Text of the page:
Friends say the same about Jason Young. A former Boy Scout who loved the outdoors and once hiked the 2,050-mile Appalachian Trail, "he's one of those guys who made friends with everyone," says Layton Parker, who went to the same Brevard high school as Young. "He never said anything negative. He had a magnetic personality." His mother, Patricia, a fifth-grade teacher, raised him after his father died when Jason was a child. He met Michelle when both were students at North Carolina State University; they married in 2003 and later settled in Enchanted Oaks, living what seemed like a busy, ordinary life. "Michelle had a huge network of friends," says Loughlin, "and there were always parties, barbecues, football games, baby showers and birthdays."
When Michelle got pregnant in 2003, "she was thrilled and could not wait," says Powers. "She had everything ready when the baby came. The closet was filled with beautiful outfits and the room was apple green with pink curtains. She loved every minute of being a mom." Michelle and Cassidy "had their routines, especially at bedtime," remembers Linda. "Cassidy would take her bath and brush her teeth, and Michelle would sing 'Twinkle, Twinkle, Little Star.' She would tuck her in, kiss her good night, and Cassidy would go right to sleep. You could see the love both ways ... Cassidy has that same sparkle in her eyes that Michelle had."
Young, too, "dearly loves Cassidy," says his friend Spencer Smith. The notion that Young could have been having an affair with Money—a part-time community-college math teacher who lives in Ocoee, Fla., with her husband, Steve, 34, a golf-course superintendent, and their 2-year-old son—"would absolutely floor me," Smith says. "He's always been an ethical man."
On Nov. 2, the night in question, Young says he left his wife and daughter at home and drove to Virginia for a meeting the next day; police won't say whether such a meeting ever occurred. On Nov. 3 Young left a voicemail for Michelle's sister Meredith, asking her to go to their home to pick up a fax; a source told PEOPLE it was a receipt for a purse that Young planned to give Michelle as a gift. When Meredith arrived around 1:30 p.m., she found her sister's black mixed-breed, Mister Garrison, acting frantically and then discovered Michelle's body.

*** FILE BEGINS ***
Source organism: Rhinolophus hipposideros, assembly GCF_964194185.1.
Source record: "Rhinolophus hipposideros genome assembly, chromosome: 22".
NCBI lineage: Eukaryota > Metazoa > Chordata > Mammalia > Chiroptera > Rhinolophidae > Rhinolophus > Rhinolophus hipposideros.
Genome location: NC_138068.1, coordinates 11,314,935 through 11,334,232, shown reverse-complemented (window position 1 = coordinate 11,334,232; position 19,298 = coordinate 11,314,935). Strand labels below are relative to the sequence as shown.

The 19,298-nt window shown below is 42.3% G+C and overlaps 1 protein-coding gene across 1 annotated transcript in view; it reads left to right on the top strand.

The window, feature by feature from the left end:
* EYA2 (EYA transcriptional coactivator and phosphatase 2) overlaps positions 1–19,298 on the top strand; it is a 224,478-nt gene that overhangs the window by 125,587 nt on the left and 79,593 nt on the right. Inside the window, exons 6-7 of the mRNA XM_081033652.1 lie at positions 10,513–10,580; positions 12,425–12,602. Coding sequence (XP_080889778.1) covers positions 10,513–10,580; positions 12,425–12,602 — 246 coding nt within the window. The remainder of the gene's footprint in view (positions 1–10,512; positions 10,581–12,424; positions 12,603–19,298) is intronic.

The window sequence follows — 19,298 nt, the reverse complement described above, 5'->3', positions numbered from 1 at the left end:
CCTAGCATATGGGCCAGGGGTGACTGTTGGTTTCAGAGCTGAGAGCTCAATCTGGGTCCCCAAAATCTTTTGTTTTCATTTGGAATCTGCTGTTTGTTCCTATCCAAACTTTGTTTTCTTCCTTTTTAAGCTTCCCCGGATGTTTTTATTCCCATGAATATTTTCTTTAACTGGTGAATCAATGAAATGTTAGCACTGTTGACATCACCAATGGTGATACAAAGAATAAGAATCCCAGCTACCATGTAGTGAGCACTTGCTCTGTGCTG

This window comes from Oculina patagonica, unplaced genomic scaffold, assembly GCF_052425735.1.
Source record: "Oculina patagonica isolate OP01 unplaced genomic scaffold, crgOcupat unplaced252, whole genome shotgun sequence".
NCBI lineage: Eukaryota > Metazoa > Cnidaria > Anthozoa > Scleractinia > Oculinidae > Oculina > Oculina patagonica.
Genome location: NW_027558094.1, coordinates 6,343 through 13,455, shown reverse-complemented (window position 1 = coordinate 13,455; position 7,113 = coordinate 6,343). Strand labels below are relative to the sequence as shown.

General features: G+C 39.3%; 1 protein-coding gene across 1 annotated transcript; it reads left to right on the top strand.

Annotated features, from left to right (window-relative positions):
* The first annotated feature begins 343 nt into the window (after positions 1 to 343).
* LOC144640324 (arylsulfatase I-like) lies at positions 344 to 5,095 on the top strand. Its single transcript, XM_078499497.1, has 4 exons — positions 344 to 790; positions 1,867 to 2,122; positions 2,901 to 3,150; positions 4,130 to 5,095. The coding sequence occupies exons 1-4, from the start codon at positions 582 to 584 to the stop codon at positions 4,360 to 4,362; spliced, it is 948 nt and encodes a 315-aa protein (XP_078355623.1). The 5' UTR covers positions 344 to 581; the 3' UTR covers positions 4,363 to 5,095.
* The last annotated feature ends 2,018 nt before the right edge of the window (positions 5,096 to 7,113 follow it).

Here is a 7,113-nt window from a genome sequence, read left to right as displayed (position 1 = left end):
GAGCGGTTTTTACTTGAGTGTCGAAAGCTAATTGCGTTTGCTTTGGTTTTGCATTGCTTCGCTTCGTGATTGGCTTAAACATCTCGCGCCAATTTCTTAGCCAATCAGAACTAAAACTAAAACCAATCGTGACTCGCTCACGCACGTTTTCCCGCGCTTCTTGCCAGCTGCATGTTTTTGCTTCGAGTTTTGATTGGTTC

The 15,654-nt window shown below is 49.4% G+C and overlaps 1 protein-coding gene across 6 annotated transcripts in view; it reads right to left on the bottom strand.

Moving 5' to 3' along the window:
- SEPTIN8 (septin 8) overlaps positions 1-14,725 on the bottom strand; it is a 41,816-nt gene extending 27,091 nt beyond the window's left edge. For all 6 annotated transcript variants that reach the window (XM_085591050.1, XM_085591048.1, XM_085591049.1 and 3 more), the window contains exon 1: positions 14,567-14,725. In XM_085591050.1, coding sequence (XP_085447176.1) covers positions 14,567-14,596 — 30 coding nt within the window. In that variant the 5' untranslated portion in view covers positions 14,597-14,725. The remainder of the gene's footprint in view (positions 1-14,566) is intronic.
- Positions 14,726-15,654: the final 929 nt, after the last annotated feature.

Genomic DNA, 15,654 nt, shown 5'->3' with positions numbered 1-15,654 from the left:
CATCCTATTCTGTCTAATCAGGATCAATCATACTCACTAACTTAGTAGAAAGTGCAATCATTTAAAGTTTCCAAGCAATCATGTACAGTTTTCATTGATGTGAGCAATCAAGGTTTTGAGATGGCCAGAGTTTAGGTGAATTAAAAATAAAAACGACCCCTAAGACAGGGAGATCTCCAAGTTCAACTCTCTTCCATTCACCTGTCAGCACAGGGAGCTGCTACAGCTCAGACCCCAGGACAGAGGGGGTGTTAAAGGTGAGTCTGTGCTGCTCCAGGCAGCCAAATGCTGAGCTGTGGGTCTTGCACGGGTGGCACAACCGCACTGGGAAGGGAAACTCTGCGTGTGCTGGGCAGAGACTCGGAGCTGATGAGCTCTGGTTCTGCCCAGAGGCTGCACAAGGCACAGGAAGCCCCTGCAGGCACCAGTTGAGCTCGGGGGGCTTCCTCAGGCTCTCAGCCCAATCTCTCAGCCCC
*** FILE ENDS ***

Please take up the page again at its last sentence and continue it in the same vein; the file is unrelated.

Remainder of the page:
Later that day Young stopped to see his parents in Brevard on his way home; his stepfather Gerald McIntyre told authorities that when he broke the news of the murder to Jason, he was stunned and dropped to his knees. Authorities digging through Young's computer, travel and financial records say they are in no rush to make an arrest. "Now's the time to be methodical and sure," says investigator Johnson. "This case will be solved, and when we're there, we'll know we're there."
On Nov. 9 some 200 mourners gathered at the Brown-Wynne Funeral Home in Raleigh for Michelle's funeral. Jason Young was there, and so was Michelle Money, but Cassidy was kept away. At the gravesite—which for now is marked only by a small card attached to a temporary tin stake—Michelle's relatives sat at the opposite end of the front row from Young and his family. Linda, who has not seen her granddaughter since the time of the funeral, "had played an active part in Cassidy's life," says someone close to the family. "That is not the case now."
Still, Linda has found some measure of solace in poring through old photos of Michelle—and in the lace handkerchief Michelle gave her just before walking down the aisle at her wedding. "It says, 'Mother, In Loving Thanks, for all the years, You dried My tears,'" says Linda. "And now I use it to dry my tears."
- Jeff Truesdell/Raleigh,
- Kristen Mascia/Sayville,
- Siobhan Morrissey/Brevard,
- Steve Helling/Ocoee,
- Michaele Ballard/Charlotte,